December 5, 2017

Headworn Video Devices Are Helping The Visually Impaired To See Better


Headworn Video Devices Are Helping The Visually Impaired To See Better

by Dan Roberts
(Updated 1/11/2019)

Portable electronic magnifiers have come a long way in the past decade, improving clarity of vision for thousands. A natural development for those who prefer to have their hands free has been the creation of several types of headworn video devices, the leaders in the field being eSight, NuEyes, and IrisVision. These devices are similar in their “smart” technology, but different enough to require diligent decision making.

To help with that, especially since high costs are involved, I have put together a basic comparison. I hope this will allow future purchasers to make educated decisions about which would best fit their needs.


eSight: Large white camera/screen unit held in place by an elastic strap.

NuEyes: Unit tilts up for bioptic viewing. Similar to large black, fit-over, wrap-around sunglasses.

IrisVision: Large white unit with adjustable strap and clips for attaching mobile phone (included).

Features eSight NuEyes IrisVision
Power Rechargeable battery Rechargeable battery Rechargeable battery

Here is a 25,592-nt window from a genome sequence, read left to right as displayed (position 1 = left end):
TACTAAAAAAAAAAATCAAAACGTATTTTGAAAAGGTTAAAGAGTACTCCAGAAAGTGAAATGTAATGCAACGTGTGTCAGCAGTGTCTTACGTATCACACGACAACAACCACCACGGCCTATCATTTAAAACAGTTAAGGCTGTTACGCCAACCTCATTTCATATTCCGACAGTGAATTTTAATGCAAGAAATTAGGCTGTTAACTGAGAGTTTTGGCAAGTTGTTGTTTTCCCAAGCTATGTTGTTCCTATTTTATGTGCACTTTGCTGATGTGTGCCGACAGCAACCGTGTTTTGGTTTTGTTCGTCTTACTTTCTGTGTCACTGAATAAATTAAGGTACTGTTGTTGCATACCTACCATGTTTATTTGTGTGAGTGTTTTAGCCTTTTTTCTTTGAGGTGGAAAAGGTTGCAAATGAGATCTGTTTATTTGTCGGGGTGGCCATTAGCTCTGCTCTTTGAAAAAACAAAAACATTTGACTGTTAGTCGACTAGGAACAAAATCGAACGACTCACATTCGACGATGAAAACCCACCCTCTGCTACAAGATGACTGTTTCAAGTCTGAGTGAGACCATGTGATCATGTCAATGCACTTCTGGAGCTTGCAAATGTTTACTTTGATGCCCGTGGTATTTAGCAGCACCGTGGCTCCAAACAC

Cost $6,000 $4,000 $2,500
Insurance Private only Private only None at this time
Weight “Lightweight” .27 lbs (125 grams) 2 lbs (907 grams)
Magnification Variable up to 24X Variable up to 10x with detachable 2X lens for telescopic viewing Variable up to 12x
Speech None Reads text aloud None
Operation Wired to separate remote control interface Wireless and hands-free with optional voice control Wireless bluetooth remote. Requires Wi-Fi for updates.
Controls Color, contrast, brightness, auto focus Color, contrast, brightness, auto focus, font size adjustment Color, contrast, brightness, auto focus, bubble zoom, bioptic/split screen option

User criteria
Some general user criteria common to both products are:
• Diagnosis of a condition involving visual impairment
• Ability to read printed headlines without magnification
• Ability to keep head and neck steady
• Possession of some functional central vision
• Not to be used while ambulating

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